It doesn’t seem as hard, commenting on the “Syrian crisis” from an apartment in sunny Athens, trying to make a judgement for oneself of what is happening now, not only in Syria but on an international level – what is being said about Syria and the actions we are about to see happening regarding the management of the “crisis”.
Reason for action
Will the US prepare and act out military action in Syria even without their closest European ally? If yes, what should that tell us. Who are we? We are the concerned citizens of the world, whether we are American or European or Asian – we are the people who will stand by, observant of another war.
What is the reason for military action in Syria – or more importantly, what is the reason for action? Is it to “save” Syrians from Chemical Weapons used by terrorists or the government? Is it because we are trying to calm down the waters and we’re embarking to Syria as a peacekeeping force?
What can exterior military action bring to Syria? – Is this something Syrians really want? Why is it America has to step in to play the role of the Global Daddy again? Or is it America carrying orders of the UN? If so, why aren’t other countries forced to step in?
The Daily Mirror today headlined “WE DON’T WANT YOUR WAR”. Whose war is it?
The problem as observers of a war or a conflict that is happening in a country other than “ours” is, “what should our action or reaction to it be?”
We can’t ignore intelligence or take no action as this would be against our basic morals as humans helping other humans, yet, especially in the UK, we can’t forget the intelligence “they” had us believe about Iraq. Nobody wants to get involved in a war like the Iraqi war for “freedom” or whatever “they” called it.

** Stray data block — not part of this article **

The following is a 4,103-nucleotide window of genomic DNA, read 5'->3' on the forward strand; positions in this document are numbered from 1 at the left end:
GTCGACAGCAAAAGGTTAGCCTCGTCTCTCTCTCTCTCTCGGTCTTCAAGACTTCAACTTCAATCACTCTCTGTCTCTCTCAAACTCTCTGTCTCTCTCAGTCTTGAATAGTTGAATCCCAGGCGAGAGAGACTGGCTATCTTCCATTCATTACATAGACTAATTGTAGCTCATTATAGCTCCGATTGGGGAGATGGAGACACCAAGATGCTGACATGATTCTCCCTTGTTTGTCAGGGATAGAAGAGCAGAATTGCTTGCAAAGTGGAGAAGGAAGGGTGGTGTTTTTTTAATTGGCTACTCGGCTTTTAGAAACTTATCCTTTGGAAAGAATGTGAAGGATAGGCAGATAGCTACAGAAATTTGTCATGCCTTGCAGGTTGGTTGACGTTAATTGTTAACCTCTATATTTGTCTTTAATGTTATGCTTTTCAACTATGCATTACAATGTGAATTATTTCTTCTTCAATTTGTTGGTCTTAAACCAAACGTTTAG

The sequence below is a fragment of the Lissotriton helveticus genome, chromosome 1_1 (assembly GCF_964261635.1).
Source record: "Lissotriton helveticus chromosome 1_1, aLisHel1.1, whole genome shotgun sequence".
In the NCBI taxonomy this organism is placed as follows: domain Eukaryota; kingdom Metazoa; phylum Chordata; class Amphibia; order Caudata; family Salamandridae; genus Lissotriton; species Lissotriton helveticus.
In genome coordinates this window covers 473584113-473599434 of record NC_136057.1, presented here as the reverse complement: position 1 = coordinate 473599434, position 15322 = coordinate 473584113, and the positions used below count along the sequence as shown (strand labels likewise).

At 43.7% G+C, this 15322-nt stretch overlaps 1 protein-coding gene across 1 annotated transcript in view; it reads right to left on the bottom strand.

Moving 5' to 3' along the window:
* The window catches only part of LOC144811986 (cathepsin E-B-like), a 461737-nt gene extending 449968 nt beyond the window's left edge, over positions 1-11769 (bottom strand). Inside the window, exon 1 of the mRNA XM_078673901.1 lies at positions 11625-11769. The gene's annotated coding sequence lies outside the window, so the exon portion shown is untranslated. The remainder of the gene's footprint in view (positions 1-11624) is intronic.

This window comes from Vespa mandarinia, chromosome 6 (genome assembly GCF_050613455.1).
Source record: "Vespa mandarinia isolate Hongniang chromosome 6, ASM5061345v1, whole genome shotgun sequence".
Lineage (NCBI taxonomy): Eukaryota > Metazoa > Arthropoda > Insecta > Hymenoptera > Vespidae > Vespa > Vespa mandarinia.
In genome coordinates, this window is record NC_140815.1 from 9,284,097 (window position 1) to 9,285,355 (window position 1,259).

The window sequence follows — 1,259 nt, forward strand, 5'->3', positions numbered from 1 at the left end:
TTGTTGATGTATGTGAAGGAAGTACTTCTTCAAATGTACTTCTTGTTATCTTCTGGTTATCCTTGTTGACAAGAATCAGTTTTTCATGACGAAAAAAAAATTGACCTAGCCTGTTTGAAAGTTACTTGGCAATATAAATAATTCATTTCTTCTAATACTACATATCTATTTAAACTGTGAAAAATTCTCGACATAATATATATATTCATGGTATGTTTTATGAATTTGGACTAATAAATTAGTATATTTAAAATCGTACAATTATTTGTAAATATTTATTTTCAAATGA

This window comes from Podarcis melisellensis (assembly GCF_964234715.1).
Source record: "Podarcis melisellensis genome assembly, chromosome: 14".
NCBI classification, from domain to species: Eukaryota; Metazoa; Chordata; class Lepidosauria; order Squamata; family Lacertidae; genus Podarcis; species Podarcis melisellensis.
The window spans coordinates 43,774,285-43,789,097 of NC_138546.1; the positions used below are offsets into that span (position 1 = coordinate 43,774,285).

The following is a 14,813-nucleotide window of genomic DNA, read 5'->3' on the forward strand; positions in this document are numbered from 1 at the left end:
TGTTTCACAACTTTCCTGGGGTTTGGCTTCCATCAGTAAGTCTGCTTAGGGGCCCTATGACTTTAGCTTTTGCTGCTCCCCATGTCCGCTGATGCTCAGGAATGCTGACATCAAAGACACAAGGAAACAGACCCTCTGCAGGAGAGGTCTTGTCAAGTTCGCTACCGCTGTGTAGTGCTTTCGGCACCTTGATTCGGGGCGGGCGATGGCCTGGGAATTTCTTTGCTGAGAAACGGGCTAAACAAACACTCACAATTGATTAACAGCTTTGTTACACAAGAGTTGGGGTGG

What we know
What you’ve just read are thoughts that people seem to have over the Syrian crisis. But it’s important to understand what “we” think are the facts, maybe then we can decide on what our (political) position should be.
1. The Syrian regime went against activists asking for more economic prosperity, political freedom and other civil liberties.
2. The uprising came shortly after and eventually a civil war broke out.
3. We believe that more than 15 thousand people have died (most of them civilians).
4. We believe that more than 150 thousand people have fled the country (that’s also an immigration problem for “us”).
So we balance the humanitarian crisis versus the possible long-term geopolitical consequences at stake if Syria is destabilised.
What most of us probably want to know is, are we going to intervene, if we do, in Syria to help the humanitarian cause? Are “we” doing it to secure another area in the Middle East? Why are “we” asking the President of Syria to give up his power now – why now? What the people want is the hidden agenda, that yes, might expose our countries and their agendas are secret for a reason, because they do, maybe, in the end, protect our interests but… we want to know.
Interesting article on CNN: Who wants what (out of Syria)
Image: James Gordon